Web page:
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New insights into Delta smelt swimming behavior could help locate the increasingly elusive fish and prevent losses at the pumps.

Scientists know that smelt use tidal ebbs and flows to migrate landward to spawn, but the degree to which external cues influence behavior remains unclear. In a new study published in the March 2021 issue of San Francisco Estuary and Watershed Science, researchers used computer modeling to predict smelt distribution based on hypothesized swimming behaviors. Six increasingly complex behaviors were tested. For example, the “passive” category assumes that smelt do not swim at all, simply drifting with currents and tides....
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Water turbidity in the Sacramento-San Joaquin Delta can be used as a reliable indicator of smelt entrainment rates in the fish screens of the export pumps at the southern edge of the Estuary.

In a new study published in the March 2021 issue of San Francisco Estuary and Watershed Science, researchers Lenny Grimaldo, William Smith, and Matthew Nobriga used advanced statistical approaches to understand what factors best predict Delta smelt entrainment at the pumps. The paper builds upon research that Grimaldo conducted in the 2000s, which provided the basis for regulations established in the 2008 Delta smelt Biological Opinion. “This study reinforces previous work that adult Delta smelt salvage is largely explained by...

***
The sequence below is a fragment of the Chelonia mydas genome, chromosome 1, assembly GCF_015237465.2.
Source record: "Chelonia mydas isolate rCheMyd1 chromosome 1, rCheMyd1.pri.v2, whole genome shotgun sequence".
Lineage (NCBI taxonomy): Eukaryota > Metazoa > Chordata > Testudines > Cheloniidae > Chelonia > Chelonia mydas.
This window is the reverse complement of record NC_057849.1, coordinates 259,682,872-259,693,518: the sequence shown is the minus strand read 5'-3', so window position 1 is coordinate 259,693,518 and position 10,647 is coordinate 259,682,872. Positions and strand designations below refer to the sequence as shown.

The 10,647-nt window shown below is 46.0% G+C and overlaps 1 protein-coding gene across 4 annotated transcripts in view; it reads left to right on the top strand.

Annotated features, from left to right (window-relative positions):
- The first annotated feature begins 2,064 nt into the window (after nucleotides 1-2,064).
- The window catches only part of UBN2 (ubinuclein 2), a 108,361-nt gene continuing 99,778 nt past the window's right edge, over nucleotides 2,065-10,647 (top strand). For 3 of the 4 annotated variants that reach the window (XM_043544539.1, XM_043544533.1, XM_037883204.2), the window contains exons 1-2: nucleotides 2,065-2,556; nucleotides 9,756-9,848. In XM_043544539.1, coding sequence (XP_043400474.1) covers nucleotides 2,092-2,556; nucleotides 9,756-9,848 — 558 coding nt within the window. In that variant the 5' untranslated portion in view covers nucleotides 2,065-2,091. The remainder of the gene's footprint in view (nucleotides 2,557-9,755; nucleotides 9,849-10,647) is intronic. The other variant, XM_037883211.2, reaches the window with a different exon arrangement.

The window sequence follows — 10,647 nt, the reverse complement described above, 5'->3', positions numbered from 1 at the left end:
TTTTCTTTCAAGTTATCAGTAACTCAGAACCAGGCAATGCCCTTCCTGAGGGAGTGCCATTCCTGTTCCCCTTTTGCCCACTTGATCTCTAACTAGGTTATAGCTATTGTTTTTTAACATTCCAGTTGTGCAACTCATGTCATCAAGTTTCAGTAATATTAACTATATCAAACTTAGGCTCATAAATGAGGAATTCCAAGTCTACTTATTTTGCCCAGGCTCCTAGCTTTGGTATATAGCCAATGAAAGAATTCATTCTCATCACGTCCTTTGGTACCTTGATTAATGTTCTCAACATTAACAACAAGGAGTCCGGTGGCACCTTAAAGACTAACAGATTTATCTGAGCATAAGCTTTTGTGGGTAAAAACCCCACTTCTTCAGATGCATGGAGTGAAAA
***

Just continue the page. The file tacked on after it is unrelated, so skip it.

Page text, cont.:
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North America’s largest and most ancient freshwater fish species, white sturgeon, hang out in some kinds of Estuary waterways more than others, scientists find.

 Researchers with the U.S. Geological Survey found that adult and sub-adult white sturgeon occupy deep open-water channels and shallow open-water shoals in equal measure, but don’t use shallow wetland channels. As a group, white sturgeon are characterized as amphidromous, meaning they regularly migrate between freshwater and the sea, in both directions, but not for the purpose of breeding. According to the study, which appears in the December 2020 issue of San Francisco Estuary and Watershed Science, adults in the local...
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As agencies wrangle over how best to protect the Delta’s dwindling native fish species, researchers want to see more consideration to the needs of the estuary’s birds.

 “If we want to restore the ecology of the Delta, we can’t just be looking in the water,” says Kristen E. Dybala of Point Blue Conservation Science. In a paper published in San Francisco Estuary and Watershed Science, Dybala and two co-authors make the case that “birds and their habitat needs are often not addressed in science syntheses, conservation planning, and large-scale restoration initiatives in the Delta.” While some birds use the same sloughs and channels that support such high-profile...